This is a startling contrast to Cornell University where I saw many collisions between bikes and pedestrians in the 5 years I spent on campus. The bikes have no bells, the sidewalks were mixed use for bikes and pedestrians and the pedestrians ignored the bikes until they got rammed by them. In the end Cornell had to create separate dismount zones where people were expected to get off their bikes and walk them under threat of getting ticketed. In my opinion this was a sub optimal solution that showed very little planning and foresight.
People bike around with their kids in the front
There were tons of parents that pedaled large cargo bikes with one or two kids in the front. Often the children were quite heavy (almost 100lbs each). The amazing thing was that most of these child carrying bikes had no electrical assist, they were just geared very low. The other thing I saw was parents riding around in the heart of Copenhagen with their young kids riding next to them. This is something that you would absolutely never see in a large US city, it’s just too dangerous.
The Bike Lanes are kept clear
Pedestrians look both ways when crossing bike lanes and so do drivers. No one parks their cars in the bike lanes or blocks them with construction cones. When there is a construction zone where automotive traffic is diverted the bike lanes are diverted as well often with large concrete barriers to protect the shifting traffic from hitting the bicyclists. Here is a great video of Casey Neistat running into a whole bunch of obstacles on bike paths including a NYC cop car, the good stuff starts at 1:30. The hardest thing for pedestrians is to remember to do is to look both ways when stepping out onto a bike path, but it seemed like all the Danes were well versed in this.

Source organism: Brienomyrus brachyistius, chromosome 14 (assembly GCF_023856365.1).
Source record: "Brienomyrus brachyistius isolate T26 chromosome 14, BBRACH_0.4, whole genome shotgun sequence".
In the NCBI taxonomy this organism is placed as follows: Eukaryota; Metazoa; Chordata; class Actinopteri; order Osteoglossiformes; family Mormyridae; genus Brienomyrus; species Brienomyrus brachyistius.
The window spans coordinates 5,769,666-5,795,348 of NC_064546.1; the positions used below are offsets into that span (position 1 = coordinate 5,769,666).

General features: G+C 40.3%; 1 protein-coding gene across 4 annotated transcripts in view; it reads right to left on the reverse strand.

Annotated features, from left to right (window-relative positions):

America could do better, a whole lot better
Bicycles solve a lot of transportation problems as well as helping to curb global warming. 50% of Copenhagen’s residents bike commute to work. Imagine what a different place NYC would be if 50% of its inhabitants rode their bike to work. The problem is that the way American drivers deal with cyclists and cyclists deal with cars that it will never happen. City planners look at how to spend their curbside currency and when it comes to making decisions about cars vs bikes and the cars always seem to win out even though they take up a lot more space and are incredibly dangerous. It is a horrible waste that so much of our urban footprint is used up with roads and parking spaces designed for cars.
The average car sits idle over 90% of the time and a decent skinny tire road bike can easily go 15-20 mph on level ground with a fit cyclist. The fastest cars are allowed to generally go in a city is 30 mph and often much slower than that so you are paying a massive premium and using up a huge about of space and infrastructure to gain a few mph of speed in getting from place to place. With the added convenience of not having to find parking and bike right to the door of where ever you are going bikes are a clear winner in the competition for urban transportation.
It starts with you
If you want your city to support bicyclists then the easiest way to start is to start biking yourself. The more bicyclists a city has the harder it is to ignore the lack of cycling infrastructure. Get active in your local community planning meetings. Speak up and be heard and work as hard as you can to promote cycling in your own community.
“Unless someone like you cares a whole awful lot,
Nothing is going to get better. It’s not.”
―Dr. Seuss, The Lorax